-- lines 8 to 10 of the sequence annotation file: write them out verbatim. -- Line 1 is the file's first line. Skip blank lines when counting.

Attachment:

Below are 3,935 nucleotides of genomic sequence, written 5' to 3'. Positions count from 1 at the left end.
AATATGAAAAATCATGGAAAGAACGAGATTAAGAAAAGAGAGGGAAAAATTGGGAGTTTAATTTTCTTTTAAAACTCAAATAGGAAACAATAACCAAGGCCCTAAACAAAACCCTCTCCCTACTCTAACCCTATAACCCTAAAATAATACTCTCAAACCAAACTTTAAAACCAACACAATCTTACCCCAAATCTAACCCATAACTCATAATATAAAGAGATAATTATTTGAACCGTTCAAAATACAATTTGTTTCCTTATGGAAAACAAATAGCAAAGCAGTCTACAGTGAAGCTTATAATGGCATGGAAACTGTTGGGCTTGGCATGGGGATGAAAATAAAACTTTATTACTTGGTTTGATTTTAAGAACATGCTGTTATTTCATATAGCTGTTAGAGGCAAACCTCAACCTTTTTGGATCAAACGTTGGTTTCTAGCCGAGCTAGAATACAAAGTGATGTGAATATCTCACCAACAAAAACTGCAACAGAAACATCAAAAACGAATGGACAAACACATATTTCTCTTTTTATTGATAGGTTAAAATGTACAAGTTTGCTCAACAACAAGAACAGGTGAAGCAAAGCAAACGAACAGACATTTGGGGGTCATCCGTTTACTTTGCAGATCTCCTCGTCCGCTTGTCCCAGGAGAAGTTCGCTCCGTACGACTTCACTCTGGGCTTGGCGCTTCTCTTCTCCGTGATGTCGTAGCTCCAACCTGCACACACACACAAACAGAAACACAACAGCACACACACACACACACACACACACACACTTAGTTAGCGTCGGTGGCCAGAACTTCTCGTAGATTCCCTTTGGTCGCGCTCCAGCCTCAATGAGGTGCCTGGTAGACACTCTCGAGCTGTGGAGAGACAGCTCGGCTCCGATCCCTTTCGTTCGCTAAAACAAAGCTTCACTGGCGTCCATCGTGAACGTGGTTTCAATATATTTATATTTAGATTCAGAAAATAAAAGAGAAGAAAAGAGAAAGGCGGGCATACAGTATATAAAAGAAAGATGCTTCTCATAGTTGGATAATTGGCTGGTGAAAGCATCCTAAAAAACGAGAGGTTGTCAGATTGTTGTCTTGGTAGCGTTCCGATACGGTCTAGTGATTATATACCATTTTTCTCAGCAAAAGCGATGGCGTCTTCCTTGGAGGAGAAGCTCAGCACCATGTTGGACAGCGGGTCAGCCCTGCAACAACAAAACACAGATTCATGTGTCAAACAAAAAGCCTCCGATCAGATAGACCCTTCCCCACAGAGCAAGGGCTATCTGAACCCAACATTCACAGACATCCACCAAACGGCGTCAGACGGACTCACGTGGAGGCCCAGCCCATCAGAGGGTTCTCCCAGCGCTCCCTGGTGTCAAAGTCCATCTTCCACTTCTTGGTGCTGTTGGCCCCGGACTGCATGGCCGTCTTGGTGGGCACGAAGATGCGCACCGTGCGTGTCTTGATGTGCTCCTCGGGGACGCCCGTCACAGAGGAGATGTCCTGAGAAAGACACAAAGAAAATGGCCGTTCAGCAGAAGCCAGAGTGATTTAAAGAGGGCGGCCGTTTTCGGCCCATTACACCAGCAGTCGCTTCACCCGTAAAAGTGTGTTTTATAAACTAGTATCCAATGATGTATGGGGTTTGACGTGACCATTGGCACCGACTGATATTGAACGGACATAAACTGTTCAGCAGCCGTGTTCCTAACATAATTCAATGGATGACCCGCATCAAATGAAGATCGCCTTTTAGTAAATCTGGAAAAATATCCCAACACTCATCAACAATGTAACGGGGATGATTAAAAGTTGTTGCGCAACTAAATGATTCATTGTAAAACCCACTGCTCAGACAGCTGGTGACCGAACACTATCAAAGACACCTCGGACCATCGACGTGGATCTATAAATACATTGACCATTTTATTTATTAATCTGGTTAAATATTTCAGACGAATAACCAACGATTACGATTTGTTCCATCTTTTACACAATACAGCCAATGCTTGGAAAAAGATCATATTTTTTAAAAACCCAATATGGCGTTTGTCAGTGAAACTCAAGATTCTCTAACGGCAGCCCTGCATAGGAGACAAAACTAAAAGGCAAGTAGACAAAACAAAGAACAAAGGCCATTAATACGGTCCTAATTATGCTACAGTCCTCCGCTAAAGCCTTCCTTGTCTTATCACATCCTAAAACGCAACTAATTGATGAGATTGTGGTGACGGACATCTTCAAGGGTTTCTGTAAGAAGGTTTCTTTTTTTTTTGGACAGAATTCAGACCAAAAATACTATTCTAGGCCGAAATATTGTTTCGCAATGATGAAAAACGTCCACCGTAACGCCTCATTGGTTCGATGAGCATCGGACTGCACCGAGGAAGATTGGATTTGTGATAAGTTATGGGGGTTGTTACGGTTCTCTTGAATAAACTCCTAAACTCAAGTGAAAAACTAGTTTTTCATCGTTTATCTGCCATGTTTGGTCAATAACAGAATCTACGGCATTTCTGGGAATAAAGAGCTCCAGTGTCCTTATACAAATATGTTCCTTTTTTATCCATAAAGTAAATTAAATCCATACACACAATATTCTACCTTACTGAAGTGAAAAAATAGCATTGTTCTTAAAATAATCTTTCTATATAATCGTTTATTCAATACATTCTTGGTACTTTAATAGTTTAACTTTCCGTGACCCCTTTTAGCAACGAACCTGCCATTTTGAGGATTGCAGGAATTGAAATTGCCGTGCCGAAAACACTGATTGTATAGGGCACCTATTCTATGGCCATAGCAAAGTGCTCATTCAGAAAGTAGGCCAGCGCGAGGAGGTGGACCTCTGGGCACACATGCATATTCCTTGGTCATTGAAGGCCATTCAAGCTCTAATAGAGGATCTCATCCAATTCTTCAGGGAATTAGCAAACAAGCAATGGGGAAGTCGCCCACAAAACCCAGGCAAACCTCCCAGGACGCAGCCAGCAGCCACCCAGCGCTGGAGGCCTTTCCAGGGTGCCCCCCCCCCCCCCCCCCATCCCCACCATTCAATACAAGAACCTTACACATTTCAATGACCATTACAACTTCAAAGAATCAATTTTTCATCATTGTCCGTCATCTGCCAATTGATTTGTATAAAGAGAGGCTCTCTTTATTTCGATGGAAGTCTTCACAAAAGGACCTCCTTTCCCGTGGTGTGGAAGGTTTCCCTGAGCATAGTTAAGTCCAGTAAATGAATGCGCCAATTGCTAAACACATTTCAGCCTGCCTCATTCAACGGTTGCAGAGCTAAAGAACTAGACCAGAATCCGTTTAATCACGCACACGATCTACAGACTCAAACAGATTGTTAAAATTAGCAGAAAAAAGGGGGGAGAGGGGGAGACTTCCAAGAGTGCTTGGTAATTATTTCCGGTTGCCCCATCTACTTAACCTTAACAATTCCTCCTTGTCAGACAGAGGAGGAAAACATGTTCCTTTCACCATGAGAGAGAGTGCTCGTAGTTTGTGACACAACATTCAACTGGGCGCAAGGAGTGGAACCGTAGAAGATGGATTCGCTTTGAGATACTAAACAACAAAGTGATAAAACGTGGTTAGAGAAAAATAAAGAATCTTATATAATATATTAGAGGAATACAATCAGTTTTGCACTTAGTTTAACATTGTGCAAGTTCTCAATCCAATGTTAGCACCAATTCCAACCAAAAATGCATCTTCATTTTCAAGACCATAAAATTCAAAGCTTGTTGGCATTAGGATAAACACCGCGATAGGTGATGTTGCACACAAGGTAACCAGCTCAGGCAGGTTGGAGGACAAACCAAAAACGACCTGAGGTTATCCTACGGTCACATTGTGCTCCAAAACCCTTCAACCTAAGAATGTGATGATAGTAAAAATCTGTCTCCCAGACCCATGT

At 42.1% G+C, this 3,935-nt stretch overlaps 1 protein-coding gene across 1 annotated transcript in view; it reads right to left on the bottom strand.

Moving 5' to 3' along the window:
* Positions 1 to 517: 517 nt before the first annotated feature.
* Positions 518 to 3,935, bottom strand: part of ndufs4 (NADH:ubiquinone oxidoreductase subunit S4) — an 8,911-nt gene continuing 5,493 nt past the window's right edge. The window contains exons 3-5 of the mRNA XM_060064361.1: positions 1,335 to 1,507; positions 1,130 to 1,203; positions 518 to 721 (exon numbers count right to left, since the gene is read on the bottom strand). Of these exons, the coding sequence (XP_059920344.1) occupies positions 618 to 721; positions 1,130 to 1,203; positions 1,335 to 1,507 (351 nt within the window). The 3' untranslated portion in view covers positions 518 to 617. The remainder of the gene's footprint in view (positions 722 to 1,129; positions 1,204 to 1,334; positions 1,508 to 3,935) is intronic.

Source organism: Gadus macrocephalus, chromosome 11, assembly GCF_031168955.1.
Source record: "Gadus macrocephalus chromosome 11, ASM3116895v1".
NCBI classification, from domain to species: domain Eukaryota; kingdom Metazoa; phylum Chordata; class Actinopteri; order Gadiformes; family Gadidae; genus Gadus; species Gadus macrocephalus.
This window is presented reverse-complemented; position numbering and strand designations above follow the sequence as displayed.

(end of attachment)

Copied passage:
Source record: "Gadus macrocephalus chromosome 11, ASM3116895v1".
NCBI classification, from domain to species: domain Eukaryota; kingdom Metazoa; phylum Chordata; class Actinopteri; order Gadiformes; family Gadidae; genus Gadus; species Gadus macrocephalus.
This window is presented reverse-complemented; position numbering and strand designations above follow the sequence as displayed.